Original Research Article

PharmacoEconomics

, Volume 14, Issue 3, pp 299-312

The Economic Impact of Parkinson’s Disease

An Estimation Based on a 3—Month Prospective Analysis
  • Richard C. DodelAffiliated withDepartment of Neurology, Ludwig-Maximilians-UniversityDepartment of Neurology, Philipps-University
  • , Marikka SingerAffiliated withDepartment of Neurology, Ludwig-Maximilians-University
  • , Rudolf Köhne-VollandAffiliated withMetronomia, Analysis and Statistical Consulting
  • , Thomas SzucsAffiliated withDepartment of Pharmacoeconomics, Ludwig—Maximilians—University
  • , Bernard RathayAffiliated with
  • , Erich ScholzAffiliated with
  • , Wolfgang H. OertelAffiliated withDepartment of Neurology, Ludwig-Maximilians-UniversityDepartment of Neurology, Philipps-University

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Abstract

Objective:This study prospectively assesses the medical costs of Parkinson’s disease (PD).

Design:Over a period of 3 months (from July to September 1995), patients with PD documented all items of healthcare provision. These data were then used to calculate medical costs for an individual patient as well as the costs of PD. Patients and setting: We included 20 outpatients with idiopathic PD from the neurological outpatient clinic, Klinikum Grosshadern, Munich, and 20 patients from two office-based neurologists in South-West Germany.

Main results:The mean 3—month medical cost of PD in 1995 deutschmarks (DM) was 5210 ($US3390, £2240) consisting of DM1410 ($US920, £610) for care and nursing, DM1580 ($US1030, £680) for drug therapy, DM1320 ($US860, £570) for inpatient hospital care, DM40 ($US26, £17) for outpatient care and DM860 for other expenses ($US560, £370). The expenditure was related to the disease evolution. Patients complaining of one—sided symptoms [Hoehn and Yahr stage I; (HY I)] were less expensive to treat (DM1930, $US1250, £830) than patients who were severely incapacitated (HY V) [DM9740, $US6330, £4200; HY V]. After 3 to 5 years of levodopa treatment approximately 50% of patients start to experience fluctuations in motor ability and dyskinesias [Unified Parkinson’s disease rating scale, part IV (UPDRS IV)]. This onset of motor complications parallels an increase in costs. For patients who experienced motor fluctuations, annual costs were DM6550 ($US4260, £2820) compared with DM3030 ($US1960, £1300) for patients lacking this problem. Indirect non—medical costs were not calculated due to the limited number of patients. The impact of the disease on work, however, is clearly apparent from the patients’ history: 19 out of 34 patients who had already stopped working attributed this to the disease, and only 6 patients were still working at the time of the survey.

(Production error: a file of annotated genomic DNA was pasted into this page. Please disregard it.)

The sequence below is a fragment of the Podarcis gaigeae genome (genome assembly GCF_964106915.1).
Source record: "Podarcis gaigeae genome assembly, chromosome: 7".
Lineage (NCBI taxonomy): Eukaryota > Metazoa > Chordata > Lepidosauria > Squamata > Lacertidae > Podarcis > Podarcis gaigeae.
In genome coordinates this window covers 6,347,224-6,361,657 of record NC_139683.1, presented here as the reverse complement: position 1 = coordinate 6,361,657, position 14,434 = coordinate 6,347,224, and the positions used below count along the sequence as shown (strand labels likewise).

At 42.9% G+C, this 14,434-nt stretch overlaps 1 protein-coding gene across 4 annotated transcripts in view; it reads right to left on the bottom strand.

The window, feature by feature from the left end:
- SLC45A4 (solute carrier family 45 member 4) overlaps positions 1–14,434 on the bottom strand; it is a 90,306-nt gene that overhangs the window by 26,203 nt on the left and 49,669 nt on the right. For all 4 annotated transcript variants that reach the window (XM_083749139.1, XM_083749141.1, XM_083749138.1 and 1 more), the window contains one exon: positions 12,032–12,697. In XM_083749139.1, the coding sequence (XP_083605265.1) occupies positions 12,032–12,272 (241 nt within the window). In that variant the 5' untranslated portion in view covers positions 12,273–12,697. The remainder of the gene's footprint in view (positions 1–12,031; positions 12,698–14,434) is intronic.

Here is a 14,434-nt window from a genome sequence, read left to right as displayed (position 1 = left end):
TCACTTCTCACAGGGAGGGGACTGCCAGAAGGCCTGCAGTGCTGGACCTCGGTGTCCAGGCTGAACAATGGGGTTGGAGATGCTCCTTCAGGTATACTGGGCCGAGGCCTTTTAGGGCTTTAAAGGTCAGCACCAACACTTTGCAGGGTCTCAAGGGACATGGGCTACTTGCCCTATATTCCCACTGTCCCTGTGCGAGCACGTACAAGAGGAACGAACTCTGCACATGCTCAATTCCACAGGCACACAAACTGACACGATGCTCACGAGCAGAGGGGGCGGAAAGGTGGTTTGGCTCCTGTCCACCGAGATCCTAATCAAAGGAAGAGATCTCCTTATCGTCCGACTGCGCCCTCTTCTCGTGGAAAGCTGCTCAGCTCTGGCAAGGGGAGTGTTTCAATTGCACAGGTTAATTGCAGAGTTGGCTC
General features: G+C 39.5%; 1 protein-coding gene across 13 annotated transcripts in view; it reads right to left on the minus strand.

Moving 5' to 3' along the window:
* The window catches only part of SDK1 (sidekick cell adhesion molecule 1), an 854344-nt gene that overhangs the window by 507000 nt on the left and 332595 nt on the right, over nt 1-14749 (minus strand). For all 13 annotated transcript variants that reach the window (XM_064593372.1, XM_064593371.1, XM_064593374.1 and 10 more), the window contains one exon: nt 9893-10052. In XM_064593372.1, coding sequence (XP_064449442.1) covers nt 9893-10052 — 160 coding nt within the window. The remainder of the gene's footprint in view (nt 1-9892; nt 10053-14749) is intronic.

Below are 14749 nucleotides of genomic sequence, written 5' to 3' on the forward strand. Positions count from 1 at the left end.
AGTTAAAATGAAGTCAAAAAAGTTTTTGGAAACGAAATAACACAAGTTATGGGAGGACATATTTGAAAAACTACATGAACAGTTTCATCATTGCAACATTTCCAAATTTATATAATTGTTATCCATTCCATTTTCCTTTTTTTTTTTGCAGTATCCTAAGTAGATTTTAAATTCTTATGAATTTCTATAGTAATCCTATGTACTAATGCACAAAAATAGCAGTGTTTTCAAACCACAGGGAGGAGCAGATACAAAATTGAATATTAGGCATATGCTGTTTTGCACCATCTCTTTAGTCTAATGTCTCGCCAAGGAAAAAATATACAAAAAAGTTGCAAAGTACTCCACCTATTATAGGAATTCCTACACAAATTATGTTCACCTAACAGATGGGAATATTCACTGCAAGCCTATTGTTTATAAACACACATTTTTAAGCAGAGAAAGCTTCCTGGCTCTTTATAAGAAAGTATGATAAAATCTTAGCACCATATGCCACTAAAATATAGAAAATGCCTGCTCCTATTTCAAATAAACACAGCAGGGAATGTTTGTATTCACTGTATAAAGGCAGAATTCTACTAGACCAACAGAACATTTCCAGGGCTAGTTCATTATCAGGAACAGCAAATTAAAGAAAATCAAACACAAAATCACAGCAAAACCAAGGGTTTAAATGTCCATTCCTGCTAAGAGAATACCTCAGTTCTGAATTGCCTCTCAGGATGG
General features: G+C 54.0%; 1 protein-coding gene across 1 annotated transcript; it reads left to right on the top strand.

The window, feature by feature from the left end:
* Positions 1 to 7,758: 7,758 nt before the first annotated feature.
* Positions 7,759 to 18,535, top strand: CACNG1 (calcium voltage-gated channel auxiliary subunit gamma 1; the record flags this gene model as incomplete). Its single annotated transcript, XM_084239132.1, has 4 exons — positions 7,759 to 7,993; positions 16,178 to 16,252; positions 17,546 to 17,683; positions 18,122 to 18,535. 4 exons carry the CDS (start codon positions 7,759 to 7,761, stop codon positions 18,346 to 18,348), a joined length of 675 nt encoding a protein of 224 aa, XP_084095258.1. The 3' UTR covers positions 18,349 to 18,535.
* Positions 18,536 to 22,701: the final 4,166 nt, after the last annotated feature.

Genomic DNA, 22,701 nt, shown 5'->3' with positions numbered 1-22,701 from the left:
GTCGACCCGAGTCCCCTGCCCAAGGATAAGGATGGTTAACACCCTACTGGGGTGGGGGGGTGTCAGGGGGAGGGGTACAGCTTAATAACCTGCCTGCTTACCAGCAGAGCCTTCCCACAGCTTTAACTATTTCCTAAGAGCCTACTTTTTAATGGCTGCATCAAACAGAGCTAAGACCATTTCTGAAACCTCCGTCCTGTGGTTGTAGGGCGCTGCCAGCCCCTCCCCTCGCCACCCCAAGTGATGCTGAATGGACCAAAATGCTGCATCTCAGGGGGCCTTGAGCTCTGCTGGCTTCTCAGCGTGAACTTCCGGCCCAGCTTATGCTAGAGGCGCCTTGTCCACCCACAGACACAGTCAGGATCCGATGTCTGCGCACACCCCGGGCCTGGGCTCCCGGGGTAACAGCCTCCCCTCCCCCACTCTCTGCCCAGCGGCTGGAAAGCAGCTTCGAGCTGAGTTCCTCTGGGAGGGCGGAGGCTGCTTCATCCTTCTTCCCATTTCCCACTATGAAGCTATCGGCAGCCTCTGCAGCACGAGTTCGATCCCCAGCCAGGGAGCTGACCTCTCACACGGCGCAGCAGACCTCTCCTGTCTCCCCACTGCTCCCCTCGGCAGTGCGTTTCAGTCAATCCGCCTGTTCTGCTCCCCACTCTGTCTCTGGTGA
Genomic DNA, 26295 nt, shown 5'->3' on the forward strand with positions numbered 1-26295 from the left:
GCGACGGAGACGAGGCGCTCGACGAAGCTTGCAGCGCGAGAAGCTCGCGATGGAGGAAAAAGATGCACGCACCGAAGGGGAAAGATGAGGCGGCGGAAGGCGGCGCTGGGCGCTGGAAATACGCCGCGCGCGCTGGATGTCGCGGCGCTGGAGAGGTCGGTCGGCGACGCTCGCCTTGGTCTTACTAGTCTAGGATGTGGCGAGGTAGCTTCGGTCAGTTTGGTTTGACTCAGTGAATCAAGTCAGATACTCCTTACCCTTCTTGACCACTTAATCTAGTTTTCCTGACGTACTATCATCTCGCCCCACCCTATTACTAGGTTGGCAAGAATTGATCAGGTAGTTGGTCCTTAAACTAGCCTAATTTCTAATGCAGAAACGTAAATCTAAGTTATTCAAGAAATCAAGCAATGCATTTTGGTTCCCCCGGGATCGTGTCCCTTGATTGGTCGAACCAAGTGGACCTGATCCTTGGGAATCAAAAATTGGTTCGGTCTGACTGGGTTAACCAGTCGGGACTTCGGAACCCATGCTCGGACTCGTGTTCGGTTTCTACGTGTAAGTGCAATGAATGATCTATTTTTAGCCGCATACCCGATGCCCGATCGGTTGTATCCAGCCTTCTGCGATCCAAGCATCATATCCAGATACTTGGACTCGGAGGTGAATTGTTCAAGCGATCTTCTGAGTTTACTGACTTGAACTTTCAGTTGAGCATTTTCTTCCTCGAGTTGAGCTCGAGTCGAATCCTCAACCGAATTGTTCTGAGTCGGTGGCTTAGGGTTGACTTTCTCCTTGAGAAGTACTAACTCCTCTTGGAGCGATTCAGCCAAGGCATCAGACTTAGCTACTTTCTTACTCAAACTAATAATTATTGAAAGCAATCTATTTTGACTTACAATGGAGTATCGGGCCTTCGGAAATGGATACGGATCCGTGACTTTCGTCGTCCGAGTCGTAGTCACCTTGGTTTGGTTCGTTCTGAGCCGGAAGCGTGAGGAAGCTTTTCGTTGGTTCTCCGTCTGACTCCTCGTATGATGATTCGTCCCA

Conclusion:PD poses a major financial impact to society which is expected to increase in future years as the age distribution shifts to older age groups. On the basis of a prevalence of PD of 183 per 100 000, we calculated an annual expenditure of DM3.0 billion for the direct medical costs of PD in Germany.